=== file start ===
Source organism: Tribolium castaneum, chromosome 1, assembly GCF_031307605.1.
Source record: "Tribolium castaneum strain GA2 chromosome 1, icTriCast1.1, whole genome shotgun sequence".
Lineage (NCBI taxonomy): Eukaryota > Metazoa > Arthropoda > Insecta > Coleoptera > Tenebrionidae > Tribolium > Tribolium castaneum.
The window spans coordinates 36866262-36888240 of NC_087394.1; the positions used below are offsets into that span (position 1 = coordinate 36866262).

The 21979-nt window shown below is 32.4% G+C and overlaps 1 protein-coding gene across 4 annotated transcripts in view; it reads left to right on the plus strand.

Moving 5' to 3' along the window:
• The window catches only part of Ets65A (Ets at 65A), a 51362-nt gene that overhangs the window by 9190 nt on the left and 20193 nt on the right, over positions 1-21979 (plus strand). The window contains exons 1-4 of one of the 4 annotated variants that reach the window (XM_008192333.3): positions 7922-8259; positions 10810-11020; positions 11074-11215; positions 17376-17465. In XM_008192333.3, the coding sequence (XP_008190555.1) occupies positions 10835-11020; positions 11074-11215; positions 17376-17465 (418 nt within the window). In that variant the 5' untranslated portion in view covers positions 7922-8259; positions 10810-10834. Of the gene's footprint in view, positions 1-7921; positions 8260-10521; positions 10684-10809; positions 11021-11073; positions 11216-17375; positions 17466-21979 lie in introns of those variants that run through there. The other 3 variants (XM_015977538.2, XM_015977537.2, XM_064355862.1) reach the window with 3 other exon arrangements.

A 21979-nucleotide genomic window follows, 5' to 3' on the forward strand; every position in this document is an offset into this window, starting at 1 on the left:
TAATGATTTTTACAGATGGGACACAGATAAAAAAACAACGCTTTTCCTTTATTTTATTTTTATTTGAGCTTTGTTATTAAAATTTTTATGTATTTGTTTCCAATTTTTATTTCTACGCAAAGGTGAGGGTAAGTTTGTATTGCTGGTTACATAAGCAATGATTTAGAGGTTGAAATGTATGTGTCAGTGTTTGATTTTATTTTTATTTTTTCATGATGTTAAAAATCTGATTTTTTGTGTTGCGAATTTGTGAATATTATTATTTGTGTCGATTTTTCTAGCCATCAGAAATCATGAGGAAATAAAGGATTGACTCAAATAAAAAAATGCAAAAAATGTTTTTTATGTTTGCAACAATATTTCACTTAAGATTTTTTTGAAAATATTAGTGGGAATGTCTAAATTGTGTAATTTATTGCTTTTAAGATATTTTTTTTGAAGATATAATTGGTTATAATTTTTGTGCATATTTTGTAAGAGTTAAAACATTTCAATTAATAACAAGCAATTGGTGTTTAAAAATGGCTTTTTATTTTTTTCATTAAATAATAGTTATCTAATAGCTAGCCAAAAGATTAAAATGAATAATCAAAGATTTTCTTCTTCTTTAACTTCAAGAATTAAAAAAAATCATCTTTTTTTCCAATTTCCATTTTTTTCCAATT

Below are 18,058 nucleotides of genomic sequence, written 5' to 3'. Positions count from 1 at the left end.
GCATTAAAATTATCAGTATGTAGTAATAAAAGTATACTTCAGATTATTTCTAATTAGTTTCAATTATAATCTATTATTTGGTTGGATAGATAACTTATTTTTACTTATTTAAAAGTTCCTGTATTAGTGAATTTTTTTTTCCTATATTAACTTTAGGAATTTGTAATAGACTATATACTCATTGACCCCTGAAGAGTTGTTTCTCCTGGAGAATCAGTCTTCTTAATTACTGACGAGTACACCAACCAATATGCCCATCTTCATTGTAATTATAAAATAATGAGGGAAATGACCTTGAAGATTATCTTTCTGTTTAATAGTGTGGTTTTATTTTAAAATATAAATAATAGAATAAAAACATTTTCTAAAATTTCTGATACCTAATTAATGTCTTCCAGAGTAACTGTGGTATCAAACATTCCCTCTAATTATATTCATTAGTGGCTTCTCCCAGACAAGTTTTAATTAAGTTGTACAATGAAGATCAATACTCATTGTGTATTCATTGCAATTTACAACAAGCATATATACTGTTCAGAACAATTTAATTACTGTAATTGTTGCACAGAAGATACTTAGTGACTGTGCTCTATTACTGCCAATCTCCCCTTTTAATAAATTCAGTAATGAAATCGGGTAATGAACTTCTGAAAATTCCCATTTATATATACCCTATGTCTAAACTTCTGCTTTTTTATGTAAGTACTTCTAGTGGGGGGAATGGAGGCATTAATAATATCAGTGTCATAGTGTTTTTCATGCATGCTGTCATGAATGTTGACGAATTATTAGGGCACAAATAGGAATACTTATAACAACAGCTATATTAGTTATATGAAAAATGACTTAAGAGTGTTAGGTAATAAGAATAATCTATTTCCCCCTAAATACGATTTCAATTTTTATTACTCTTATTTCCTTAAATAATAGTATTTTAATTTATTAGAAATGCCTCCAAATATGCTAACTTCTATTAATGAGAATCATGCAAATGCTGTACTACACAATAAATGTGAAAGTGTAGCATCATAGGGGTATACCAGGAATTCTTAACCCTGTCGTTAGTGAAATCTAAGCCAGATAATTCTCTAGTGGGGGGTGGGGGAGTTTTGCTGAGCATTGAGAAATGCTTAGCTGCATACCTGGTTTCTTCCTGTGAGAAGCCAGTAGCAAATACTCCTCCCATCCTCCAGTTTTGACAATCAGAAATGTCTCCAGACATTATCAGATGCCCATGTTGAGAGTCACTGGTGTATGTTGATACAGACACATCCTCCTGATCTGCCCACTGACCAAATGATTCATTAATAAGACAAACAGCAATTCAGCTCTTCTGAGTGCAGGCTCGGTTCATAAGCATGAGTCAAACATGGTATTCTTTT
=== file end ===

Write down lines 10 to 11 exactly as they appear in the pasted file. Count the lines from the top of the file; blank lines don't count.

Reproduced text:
Below are 18,058 nucleotides of genomic sequence, written 5' to 3'. Positions count from 1 at the left end.
GCATTAAAATTATCAGTATGTAGTAATAAAAGTATACTTCAGATTATTTCTAATTAGTTTCAATTATAATCTATTATTTGGTTGGATAGATAACTTATTTTTACTTATTTAAAAGTTCCTGTATTAGTGAATTTTTTTTTCCTATATTAACTTTAGGAATTTGTAATAGACTATATACTCATTGACCCCTGAAGAGTTGTTTCTCCTGGAGAATCAGTCTTCTTAATTACTGACGAGTACACCAACCAATATGCCCATCTTCATTGTAATTATAAAATAATGAGGGAAATGACCTTGAAGATTATCTTTCTGTTTAATAGTGTGGTTTTATTTTAAAATATAAATAATAGAATAAAAACATTTTCTAAAATTTCTGATACCTAATTAATGTCTTCCAGAGTAACTGTGGTATCAAACATTCCCTCTAATTATATTCATTAGTGGCTTCTCCCAGACAAGTTTTAATTAAGTTGTACAATGAAGATCAATACTCATTGTGTATTCATTGCAATTTACAACAAGCATATATACTGTTCAGAACAATTTAATTACTGTAATTGTTGCACAGAAGATACTTAGTGACTGTGCTCTATTACTGCCAATCTCCCCTTTTAATAAATTCAGTAATGAAATCGGGTAATGAACTTCTGAAAATTCCCATTTATATATACCCTATGTCTAAACTTCTGCTTTTTTATGTAAGTACTTCTAGTGGGGGGAATGGAGGCATTAATAATATCAGTGTCATAGTGTTTTTCATGCATGCTGTCATGAATGTTGACGAATTATTAGGGCACAAATAGGAATACTTATAACAACAGCTATATTAGTTATATGAAAAATGACTTAAGAGTGTTAGGTAATAAGAATAATCTATTTCCCCCTAAATACGATTTCAATTTTTATTACTCTTATTTCCTTAAATAATAGTATTTTAATTTATTAGAAATGCCTCCAAATATGCTAACTTCTATTAATGAGAATCATGCAAATGCTGTACTACACAATAAATGTGAAAGTGTAGCATCATAGGGGTATACCAGGAATTCTTAACCCTGTCGTTAGTGAAATCTAAGCCAGATAATTCTCTAGTGGGGGGTGGGGGAGTTTTGCTGAGCATTGAGAAATGCTTAGCTGCATACCTGGTTTCTTCCTGTGAGAAGCCAGTAGCAAATACTCCTCCCATCCTCCAGTTTTGACAATCAGAAATGTCTCCAGACATTATCAGATGCCCATGTTGAGAGTCACTGGTGTATGTTGATACAGACACATCCTCCTGATCTGCCCACTGACCAAATGATTCATTAATAAGACAAACAGCAATTCAGCTCTTCTGAGTGCAGGCTCGGTTCATAAGCATGAGTCAAACATGGTATTCTTTT